I am interested in all aspects of translation and interpreting, particularly translation technologies, translation theory, technical and specialised translation, computer-assisted translation, but I am also interested in many aspects of linguistics (especially formulaic language) as well as in the teaching of Spanish in Higher Education. One of my more recent interests is the introduction of technology into teaching in Higher Education.

Areas of Expertise

  • Computer-Assisted Translation
  • Translation Theory
  • Translation and Interpreting
  • Language Technology
  • Technical Translation
  • Translation Studies
  • Corpus Linguistics
  • Spanish Language Teaching

Publications

  1. & Recounting and reflecting: The use of first person pronouns in Chinese, Greek and British students' assignments in engineering. Journal of English for Academic Purposes 26, 66-77.
  2. & Investigating the Relationship between Vocabulary Size and Cultural Competence in English-Arabic Translation. Athens Journal of Philology
  3. Integrating Computer-Assisted Translation Tools into Language Learning. In New Perspectives on Teaching and Working with Languages in the Digital Era. (pp. 385-396). Research-Publishing.net.
  4. & Transparency of Nominal Compounds in Medical English: Problems in their Translation into Spanish and Slovak. In Pius ten Hacken, Renata Panocova (Ed.), Word Formation and Transparency in Medical English. (pp. 97-132). Newcastle: Cambridge Scholars.
  5. Formulaicity in the English-Spanish Translation of Specialized Texts. In Anna Bączkowska (Ed.), Perspectives on Translation. (pp. 29-49). Newcastle: Cambridge Scholars.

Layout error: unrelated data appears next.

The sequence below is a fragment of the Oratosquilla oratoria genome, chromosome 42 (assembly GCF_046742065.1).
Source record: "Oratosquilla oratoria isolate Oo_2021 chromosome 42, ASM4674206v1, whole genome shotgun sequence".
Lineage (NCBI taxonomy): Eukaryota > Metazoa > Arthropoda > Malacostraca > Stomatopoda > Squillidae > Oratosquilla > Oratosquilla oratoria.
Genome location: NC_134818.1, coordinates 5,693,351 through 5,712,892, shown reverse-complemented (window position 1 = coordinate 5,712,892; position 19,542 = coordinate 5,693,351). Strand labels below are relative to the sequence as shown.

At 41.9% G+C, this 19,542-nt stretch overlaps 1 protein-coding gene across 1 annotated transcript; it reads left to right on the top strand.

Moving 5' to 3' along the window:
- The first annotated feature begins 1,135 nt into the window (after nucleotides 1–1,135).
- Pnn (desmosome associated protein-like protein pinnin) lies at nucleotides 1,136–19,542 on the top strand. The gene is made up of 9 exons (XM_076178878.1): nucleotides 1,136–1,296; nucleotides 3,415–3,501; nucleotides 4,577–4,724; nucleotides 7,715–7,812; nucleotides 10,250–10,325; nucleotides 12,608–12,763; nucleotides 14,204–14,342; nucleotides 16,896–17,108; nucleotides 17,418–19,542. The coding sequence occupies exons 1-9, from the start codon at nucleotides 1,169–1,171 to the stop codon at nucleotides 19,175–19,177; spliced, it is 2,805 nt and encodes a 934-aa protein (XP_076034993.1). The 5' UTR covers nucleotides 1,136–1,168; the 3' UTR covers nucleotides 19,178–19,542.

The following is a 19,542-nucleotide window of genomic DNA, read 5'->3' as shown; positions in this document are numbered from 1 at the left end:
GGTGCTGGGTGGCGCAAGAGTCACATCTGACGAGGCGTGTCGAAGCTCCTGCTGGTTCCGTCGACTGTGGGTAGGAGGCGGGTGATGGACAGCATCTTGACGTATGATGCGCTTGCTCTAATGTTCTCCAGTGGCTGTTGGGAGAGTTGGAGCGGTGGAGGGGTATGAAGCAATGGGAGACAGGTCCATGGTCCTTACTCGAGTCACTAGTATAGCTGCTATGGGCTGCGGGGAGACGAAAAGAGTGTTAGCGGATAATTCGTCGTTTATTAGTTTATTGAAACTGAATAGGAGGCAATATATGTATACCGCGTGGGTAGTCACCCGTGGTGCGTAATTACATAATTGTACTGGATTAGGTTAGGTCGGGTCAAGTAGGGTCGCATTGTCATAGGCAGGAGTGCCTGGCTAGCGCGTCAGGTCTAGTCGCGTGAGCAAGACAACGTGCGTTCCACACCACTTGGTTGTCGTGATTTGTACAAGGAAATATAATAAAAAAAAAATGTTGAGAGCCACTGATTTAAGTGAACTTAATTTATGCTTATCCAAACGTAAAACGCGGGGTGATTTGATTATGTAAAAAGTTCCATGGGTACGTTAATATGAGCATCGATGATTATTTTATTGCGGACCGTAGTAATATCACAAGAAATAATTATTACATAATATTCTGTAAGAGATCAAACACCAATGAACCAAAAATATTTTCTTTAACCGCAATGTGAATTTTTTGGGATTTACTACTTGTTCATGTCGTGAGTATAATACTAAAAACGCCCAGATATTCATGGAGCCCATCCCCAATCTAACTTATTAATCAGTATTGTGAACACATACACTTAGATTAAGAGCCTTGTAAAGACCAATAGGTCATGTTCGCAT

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Teaching

  • ML-S01 Translation projects A

    This module is for students who can only complete TB2 abroad. The module consists of two translation projects. Students with two language pairs are encouraged to use one in each project. Students with one language pair who can work in both directions are encouraged to do one project in each direction. Each translation project involves a translation of 5,000-6,000 words. In addition to the translation, students will be asked to write a commentary of 2,500-3,000 words which gives an overview of the translation problems encountered and the strategies applied in order to solve them. For each of the two translation projects, students will be assigned a supervisor, depending on the language combination. The source text is determined by the supervisor, but students may negotiate the domain and propose a text. Students will then need to decide who the translation is for (the ¿skopos¿). This will determine a number of translation decisions. In a series of meetings with the supervisor, students will discuss translation problems, get feedback on parts of the translation and obtain advice on how to set up a commentary.

  • ML-S02 Translation Projects B

    This module is for students who can only complete TB1 abroad. The module consists of two translation projects. Students with two language pairs are encouraged to use one in each project. Students with one language pair who can work in both directions are encouraged to do one project in each direction. Each translation project involves a translation of 5,000-6,000 words. In addition to the translation, students will be asked to write a commentary of 2,500-3,000 words which gives an overview of the translation problems encountered and the strategies applied in order to solve them. For each of the two translation projects, students will be assigned a supervisor, depending on their language combination. The source text is determined by the supervisor, but students may negotiate the domain and propose a text. Students will then need to decide who the translation is for (the ¿skopos¿). This will determine a number of translation decisions. In a series of meetings with the supervisor, students will discuss translation problems, get feedback on parts of the translation and obtain advice on how to set up a commentary.

  • MLSM07 Intermediate Spanish for Postgraduate Students